Colorado baker disputes anti-discrimination law

Colorado baker disputes anti-discrimination law

CNN reports that the case has made it all the way to the Supreme Court in Washington, D.C. and will hear Masterpiece v. Colorado Civil Rights Commission in October of this year.

Both the state civil rights commission and Colorado courts have ruled in the couple’s favor, saying that Phillips’ religious beliefs do not trump the state’s public accommodation laws.

Dave Mullins, right, with his husband Charlie Craig, in Denver in 2013 The gay couple is pursuing a discrimination complaint against a Colorado bakery, saying the business refused them a wedding cake for a family reception in Colorado after they were married in a MA ceremony. Phillips has said that if he were required to bake a wedding cake for a same-sex couple it would constitute coerced speech.

He reiterated that again Monday in his prepared statement.

Phillips argues that he is happy to sell baked goods to gay customers. “I’m closed on Sundays”, he said.

The problem with this argument is that there is no indication that the cake would contain a message that the baker would be offended or repulsed by (such as a written racist, political, or religious message on the cake).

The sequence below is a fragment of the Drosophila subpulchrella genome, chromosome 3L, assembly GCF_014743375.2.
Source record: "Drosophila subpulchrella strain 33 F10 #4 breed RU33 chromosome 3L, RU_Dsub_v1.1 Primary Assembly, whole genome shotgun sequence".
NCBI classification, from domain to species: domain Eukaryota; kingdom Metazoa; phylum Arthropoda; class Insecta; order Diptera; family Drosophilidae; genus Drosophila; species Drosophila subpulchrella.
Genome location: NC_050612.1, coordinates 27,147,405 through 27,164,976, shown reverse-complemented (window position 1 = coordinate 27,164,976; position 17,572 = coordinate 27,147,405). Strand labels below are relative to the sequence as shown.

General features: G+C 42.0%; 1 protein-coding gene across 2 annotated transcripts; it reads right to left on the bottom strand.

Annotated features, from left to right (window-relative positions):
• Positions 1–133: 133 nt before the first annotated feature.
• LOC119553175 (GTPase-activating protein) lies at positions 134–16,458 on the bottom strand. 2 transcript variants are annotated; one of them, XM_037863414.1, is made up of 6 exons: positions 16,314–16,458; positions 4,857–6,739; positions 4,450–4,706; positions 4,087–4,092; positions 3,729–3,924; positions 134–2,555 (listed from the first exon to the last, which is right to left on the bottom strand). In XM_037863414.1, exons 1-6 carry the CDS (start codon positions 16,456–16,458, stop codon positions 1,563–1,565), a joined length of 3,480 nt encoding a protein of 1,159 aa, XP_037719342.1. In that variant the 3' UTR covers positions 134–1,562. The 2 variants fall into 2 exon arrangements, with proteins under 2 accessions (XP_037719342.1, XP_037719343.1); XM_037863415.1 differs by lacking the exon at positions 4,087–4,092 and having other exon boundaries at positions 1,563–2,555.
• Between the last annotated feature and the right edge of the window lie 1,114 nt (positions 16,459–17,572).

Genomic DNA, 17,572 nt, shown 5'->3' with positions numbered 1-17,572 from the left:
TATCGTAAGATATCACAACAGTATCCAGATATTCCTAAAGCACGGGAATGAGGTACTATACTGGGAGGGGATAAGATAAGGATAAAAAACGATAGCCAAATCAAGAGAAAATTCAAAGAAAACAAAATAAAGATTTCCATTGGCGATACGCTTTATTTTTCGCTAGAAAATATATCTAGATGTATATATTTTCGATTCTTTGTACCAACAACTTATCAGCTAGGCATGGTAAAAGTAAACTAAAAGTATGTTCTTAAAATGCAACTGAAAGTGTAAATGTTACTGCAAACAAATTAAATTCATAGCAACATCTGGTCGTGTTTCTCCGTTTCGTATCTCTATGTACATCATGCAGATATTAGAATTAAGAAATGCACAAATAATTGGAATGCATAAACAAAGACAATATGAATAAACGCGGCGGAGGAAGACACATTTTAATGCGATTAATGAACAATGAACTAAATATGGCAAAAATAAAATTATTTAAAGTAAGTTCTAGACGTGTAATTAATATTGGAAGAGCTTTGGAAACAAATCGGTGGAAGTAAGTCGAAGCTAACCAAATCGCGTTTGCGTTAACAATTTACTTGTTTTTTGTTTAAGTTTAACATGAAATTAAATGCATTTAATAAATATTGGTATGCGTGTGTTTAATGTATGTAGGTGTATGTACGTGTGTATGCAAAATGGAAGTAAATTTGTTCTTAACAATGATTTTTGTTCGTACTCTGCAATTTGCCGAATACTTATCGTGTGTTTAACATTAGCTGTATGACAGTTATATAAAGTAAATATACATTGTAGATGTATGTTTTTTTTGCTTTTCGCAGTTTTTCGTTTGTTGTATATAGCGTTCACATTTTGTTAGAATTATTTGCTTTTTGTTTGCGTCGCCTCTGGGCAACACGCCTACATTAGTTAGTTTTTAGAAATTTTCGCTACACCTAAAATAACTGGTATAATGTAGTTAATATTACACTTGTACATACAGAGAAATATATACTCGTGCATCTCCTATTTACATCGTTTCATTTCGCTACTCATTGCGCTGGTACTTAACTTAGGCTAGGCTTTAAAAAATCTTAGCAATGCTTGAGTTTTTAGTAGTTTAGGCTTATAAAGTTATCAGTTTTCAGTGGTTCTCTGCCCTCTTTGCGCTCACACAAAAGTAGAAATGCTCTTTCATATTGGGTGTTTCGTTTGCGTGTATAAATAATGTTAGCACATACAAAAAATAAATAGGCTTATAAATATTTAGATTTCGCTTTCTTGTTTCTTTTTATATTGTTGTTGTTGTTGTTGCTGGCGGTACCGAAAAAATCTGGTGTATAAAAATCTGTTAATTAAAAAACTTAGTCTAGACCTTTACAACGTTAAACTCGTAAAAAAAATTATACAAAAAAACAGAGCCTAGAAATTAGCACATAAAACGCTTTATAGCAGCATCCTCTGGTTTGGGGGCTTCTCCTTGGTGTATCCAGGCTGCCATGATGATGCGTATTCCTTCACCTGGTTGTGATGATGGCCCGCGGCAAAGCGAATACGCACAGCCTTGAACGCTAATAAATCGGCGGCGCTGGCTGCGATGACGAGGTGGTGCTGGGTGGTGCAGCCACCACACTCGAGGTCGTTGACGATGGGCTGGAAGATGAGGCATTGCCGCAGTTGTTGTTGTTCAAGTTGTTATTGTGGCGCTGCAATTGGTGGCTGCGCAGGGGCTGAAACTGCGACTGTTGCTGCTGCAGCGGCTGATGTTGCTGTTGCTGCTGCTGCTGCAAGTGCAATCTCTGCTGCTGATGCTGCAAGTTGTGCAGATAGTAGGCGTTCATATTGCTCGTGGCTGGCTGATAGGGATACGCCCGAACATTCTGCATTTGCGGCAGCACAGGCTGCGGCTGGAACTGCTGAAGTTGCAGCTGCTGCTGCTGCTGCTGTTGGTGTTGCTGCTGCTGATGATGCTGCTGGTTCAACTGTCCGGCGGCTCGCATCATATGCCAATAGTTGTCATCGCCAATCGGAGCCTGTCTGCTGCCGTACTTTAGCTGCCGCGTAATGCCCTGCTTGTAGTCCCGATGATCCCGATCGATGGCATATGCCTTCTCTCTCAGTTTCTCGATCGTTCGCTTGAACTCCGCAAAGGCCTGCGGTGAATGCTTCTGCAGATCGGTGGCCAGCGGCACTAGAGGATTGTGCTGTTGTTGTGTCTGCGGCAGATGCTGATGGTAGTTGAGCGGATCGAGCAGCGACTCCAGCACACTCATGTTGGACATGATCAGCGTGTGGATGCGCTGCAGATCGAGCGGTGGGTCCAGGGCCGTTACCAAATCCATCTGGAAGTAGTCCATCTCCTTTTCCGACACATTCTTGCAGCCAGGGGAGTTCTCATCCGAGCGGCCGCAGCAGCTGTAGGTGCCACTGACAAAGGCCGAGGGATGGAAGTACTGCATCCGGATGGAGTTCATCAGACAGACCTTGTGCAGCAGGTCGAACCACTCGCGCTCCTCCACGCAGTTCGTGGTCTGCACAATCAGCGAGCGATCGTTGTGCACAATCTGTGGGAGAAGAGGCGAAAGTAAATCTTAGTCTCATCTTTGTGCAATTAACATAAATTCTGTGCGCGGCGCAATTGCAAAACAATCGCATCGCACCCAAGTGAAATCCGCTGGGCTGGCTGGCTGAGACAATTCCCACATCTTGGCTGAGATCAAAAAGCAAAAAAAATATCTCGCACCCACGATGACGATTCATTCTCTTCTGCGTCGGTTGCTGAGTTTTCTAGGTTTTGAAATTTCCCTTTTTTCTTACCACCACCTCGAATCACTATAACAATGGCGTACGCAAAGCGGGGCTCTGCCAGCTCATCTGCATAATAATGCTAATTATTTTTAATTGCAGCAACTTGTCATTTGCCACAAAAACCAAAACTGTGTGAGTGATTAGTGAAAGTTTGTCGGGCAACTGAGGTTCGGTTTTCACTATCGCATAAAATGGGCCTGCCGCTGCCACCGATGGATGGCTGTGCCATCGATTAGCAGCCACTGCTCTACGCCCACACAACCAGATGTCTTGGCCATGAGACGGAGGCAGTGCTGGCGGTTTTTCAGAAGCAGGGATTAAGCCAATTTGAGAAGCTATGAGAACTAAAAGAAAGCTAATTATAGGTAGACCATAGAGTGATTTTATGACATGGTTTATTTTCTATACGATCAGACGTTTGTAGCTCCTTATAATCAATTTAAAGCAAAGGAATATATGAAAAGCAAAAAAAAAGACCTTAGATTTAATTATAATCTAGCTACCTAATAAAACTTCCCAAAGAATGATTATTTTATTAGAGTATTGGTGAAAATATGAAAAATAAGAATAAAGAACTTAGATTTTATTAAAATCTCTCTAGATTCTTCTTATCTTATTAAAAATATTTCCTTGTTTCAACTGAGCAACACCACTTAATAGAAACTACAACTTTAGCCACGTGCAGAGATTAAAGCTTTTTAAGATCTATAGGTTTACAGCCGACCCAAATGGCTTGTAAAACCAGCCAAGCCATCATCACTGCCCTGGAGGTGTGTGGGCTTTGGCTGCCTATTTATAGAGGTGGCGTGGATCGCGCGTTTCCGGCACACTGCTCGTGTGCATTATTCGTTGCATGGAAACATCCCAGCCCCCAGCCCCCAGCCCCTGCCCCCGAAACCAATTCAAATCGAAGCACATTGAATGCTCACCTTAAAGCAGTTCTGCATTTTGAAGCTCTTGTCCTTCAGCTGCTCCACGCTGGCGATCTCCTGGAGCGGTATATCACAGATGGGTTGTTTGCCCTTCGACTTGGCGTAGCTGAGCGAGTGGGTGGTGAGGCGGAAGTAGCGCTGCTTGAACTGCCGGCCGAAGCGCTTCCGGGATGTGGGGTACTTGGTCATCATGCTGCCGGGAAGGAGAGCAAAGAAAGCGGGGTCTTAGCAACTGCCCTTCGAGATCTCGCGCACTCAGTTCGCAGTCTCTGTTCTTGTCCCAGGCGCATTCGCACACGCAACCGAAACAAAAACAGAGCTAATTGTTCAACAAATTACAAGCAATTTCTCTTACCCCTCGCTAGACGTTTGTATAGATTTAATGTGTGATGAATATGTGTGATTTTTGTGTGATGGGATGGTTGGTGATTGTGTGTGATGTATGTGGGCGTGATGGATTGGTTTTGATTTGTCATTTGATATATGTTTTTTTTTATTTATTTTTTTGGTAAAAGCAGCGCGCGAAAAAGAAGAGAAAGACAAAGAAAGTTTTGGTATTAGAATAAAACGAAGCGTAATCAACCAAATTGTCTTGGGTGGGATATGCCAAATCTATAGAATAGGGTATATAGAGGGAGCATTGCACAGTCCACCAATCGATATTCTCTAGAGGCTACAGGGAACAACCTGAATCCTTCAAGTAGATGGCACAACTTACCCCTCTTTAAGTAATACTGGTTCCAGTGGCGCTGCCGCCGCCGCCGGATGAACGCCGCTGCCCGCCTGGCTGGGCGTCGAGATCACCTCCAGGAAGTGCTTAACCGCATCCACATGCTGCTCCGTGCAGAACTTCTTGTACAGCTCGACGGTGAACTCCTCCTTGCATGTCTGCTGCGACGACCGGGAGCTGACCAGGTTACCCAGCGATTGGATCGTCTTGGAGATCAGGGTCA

The court announced on Monday that the justices had voted against taking up a public carry case out of California.

The administration says that the court should have upheld the blanket prohibition on gun ownership in the federal law and rejected case-by-case challenges.

Phillips also says that the notoriety that has come from the ongoing court battle has led to threats. “That’s why the bad decision in this case needs to be reversed”.

“Regardless of your viewpoint about same-sex marriage, shouldn’t we all agree that the government shouldn’t force us to speak or act in a way that violates our deepest convictions?” It wasn’t until 2014 that Colorado allowed same-sex couples to legally marry.

Phillips declined to create a wedding cake, citing his faith: “I don’t feel like I should participate in their wedding, and when I do a cake, I feel like I am participating in the ceremony or the event or the celebration that the cake is for”, he said. “That’s discrimination and it’s based on who they are”. “If an LGBT person came to his cake shop wanting to buy a pre-existing cake, he’d be happy to for any goal”. Phillips argued that he was bound to “use his artistic talents to promote only messages that align with his religious beliefs”.

The brief suggests that Mullins and Craig could have bought their cake elsewhere.

“This is not about the people who asked for a cake, it’s about the message a custom-made cake communicates”, an attorney for the baker said today. The men married in MA and wanted to buy a cake from Phillips for their Denver reception.

Masterpiece Cakeshop is one of a number of businesses that have been successfully sued for discriminating against gay couples.

The Supreme Court’s ruling helps clarify the scope of protections provided by the court’s landmark ruling in 2015 that legalized gay marriage.